How machine, deep learning are making traffic management smarter
Source: Eifeh Strom, Freelancer
From a software perspective, license plate recognition (LPR) technology
is the most commonly known and widely video analytic used for traffic management. It is used for access control, billing, travel time and security applications. However, with artificial intelligence, machine learning and deep learning all become more widely used, traffic management systems are adopting more advanced analytic functions.
For the most part, video analysis functions are mainly of real-time detection of anomalous traffic situations (e.g., vehicle stop, queue, wrong-way driver, etc.) and collection of statistical traffic data (e.g., counting, vehicle classification, average speed, distance between vehicles, etc. ), according to Paola Clerici, GM and CMO at Sprinx Technologies
. In urban settings, traffic light management
and parking spot occupancy
are also provided as additional video analytics functions.
Pradeep Kushwaha, Head of Public Safety Business Unit at NEC Technologies India
pointed out that advanced video analytics
can be enabled on existing legacy systems with minor additions to the existing hardware ecosystem. To do this, servers capable of machine learning would need to be installed at the data center, which would house the policy-driven engine that processes the incoming video feeds and applies the rules set as per the use-cases defined by the customer requirements, he explained.
However, Clerici also noted that video analytics based on standard computer vision cannot reach its full potential when only using existing cameras whose main purpose is for video surveillance. “Integrating deep learning technologies within a professional video analysis system makes it possible to make a traffic analysis system adaptive by exploiting cameras not installed for traffic analysis purpose,” she added.
Edge-based advanced video processing or centralized processing have also had a positive impact on traffic management systems. In order to minimize video streams in saturated or low-bandwidth networks, the trend has gone toward embedding processors in cameras or local systems.
“Especially in urban areas, the presence mostly of distributed architectures with insufficient network coverage has encouraged onboard analysis solution in case of new supplies,” Clerici said.
Jose Carlos Riveira, Strategy and Portfolio Management at Kapsch TrafficCom
further pointed out that data and measures are already moving from field to higher level systems in traffic management centers. “At this time, machine learning models, trained and generated in development computers, with suitable GPU features, can be transferred to simpler local processors,” he added.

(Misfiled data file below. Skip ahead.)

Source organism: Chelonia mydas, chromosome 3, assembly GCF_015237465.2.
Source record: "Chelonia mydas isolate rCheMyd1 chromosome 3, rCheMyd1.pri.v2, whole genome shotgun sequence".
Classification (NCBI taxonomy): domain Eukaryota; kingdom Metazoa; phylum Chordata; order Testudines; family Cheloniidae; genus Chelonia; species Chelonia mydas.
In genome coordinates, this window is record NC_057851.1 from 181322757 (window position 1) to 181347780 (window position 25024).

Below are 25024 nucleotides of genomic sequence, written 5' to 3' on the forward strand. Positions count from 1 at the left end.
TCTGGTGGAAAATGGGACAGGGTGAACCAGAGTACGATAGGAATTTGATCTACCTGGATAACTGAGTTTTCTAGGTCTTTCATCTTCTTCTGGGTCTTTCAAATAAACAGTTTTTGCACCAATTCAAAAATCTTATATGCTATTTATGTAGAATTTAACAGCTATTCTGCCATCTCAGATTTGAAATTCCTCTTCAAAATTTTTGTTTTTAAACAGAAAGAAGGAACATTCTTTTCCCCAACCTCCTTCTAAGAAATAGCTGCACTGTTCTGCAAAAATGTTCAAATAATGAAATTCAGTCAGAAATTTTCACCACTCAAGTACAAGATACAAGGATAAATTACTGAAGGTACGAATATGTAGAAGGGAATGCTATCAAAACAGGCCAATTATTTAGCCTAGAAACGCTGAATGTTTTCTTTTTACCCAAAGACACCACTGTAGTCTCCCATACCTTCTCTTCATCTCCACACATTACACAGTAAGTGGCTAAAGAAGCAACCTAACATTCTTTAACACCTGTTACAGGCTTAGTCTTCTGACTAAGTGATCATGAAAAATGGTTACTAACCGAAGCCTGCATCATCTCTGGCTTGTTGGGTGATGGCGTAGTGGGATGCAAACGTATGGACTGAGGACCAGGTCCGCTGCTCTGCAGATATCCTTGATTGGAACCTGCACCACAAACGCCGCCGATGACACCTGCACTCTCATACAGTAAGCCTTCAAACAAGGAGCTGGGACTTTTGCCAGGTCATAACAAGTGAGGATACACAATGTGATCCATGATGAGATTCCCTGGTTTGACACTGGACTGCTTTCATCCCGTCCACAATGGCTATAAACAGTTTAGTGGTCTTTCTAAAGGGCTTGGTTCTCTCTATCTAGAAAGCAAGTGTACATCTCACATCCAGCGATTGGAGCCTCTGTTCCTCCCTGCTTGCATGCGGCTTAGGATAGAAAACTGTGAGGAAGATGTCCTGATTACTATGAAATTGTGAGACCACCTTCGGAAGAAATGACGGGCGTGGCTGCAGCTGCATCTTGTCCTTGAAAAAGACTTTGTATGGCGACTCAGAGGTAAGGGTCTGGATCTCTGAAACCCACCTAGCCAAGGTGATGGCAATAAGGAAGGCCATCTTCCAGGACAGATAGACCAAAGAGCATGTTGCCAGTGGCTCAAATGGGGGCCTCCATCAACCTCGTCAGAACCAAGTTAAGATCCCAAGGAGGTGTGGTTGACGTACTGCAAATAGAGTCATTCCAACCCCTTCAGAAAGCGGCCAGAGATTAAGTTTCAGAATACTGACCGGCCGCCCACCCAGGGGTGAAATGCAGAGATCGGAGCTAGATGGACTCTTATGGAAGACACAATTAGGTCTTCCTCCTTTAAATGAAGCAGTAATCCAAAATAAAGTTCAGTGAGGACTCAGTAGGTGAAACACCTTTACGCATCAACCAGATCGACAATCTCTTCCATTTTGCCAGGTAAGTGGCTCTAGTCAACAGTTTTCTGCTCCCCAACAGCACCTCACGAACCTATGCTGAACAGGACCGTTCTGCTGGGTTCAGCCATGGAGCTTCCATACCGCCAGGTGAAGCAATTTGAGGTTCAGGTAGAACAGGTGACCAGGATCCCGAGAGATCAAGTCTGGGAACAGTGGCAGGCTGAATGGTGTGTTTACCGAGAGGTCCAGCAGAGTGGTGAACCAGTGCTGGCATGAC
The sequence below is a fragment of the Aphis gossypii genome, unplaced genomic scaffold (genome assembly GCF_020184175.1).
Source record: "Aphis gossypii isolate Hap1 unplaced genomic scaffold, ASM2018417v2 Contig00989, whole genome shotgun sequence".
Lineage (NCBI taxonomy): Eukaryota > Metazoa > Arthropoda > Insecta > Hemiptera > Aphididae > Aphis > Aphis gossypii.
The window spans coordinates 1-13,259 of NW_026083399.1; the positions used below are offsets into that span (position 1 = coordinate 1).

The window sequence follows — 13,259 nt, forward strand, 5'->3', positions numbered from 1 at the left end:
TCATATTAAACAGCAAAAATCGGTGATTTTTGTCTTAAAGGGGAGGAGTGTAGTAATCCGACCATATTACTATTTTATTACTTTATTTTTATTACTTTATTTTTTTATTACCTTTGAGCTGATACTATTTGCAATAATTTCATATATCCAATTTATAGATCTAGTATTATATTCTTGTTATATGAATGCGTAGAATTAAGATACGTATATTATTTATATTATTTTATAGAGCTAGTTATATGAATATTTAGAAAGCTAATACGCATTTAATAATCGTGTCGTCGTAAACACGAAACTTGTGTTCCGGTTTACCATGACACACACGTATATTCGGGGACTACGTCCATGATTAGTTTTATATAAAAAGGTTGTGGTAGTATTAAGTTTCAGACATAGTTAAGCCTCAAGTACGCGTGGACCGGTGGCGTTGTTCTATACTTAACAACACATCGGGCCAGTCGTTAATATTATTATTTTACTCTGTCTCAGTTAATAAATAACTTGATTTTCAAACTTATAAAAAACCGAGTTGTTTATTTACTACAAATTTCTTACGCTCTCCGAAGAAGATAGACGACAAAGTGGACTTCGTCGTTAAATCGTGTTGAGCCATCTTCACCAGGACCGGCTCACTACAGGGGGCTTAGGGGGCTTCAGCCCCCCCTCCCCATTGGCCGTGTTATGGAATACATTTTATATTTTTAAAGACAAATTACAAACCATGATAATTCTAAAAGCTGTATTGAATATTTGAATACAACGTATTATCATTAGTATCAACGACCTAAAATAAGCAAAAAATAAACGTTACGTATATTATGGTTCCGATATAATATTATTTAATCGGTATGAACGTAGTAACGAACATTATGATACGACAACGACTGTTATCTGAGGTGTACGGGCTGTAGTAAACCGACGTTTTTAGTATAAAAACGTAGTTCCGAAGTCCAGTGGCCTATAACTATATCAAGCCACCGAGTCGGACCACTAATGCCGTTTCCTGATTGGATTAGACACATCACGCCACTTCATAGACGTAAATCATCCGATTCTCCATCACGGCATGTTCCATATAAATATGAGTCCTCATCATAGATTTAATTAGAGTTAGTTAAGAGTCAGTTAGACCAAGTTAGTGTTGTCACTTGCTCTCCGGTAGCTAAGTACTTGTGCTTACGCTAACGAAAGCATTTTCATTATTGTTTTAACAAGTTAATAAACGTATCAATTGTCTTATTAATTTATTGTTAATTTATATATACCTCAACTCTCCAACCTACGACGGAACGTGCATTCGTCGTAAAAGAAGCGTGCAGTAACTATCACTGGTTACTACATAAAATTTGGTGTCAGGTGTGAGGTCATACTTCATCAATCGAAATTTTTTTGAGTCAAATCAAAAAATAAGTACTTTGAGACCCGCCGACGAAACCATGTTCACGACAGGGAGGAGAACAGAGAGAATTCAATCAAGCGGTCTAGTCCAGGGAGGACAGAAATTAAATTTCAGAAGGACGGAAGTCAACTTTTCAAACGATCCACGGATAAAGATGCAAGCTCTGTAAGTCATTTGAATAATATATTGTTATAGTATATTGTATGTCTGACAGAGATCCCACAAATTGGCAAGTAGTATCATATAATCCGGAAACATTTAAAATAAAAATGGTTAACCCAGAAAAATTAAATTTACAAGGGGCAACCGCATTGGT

Yet, as video analysis get more complex, machine learning and deep learning are making it possible to decipher through the data
. For example, Kushwaha explained that machine learning is being used to optimize algorithms and cover the shortcomings of traditional techniques. “Using machine learning is always preferable…as it enables the system to continuously identify patterns, learn and update itself to improve performance,” he said.
This is especially crucial the tough outdoors conditions in which traffic management systems are deployed. Machine learning assists in recognizing license plates with hidden or dirty areas, discarding regions of the image with interference, exclusion of traffic information due to shadows throughout the day, and make the information more reliable at night too. “This continuous cycle of learning and updating on-site increases the prediction accuracy of the system and hence, provides better result,” Kushwaha added.
Riveira also pointed to the use of deep learning for more advanced capabilities, taking advantage of human-guided training to produce recognition models that can later be generic. Intelligent cameras
can then combine this with traditional sensors and complement the information with additional attributes such as in/out zones, crash risk evaluation, behavioral analysis and alerts. “This can enrich mobility management systems with non-conventional data and provide opportunity to empower such systems with decision making and additional triggers for response plans,” he said.
Still one of the most important things to remember is that video traffic analysis system should not be considered a standalone system, but a part of a more complex traffic management architecture, Clerici said. “It is not a simple interface but a deep integration with the other components (e.g., storage, network devices, VMS, SCADA, ITS platform, etc.) that must be provided and guaranteed.”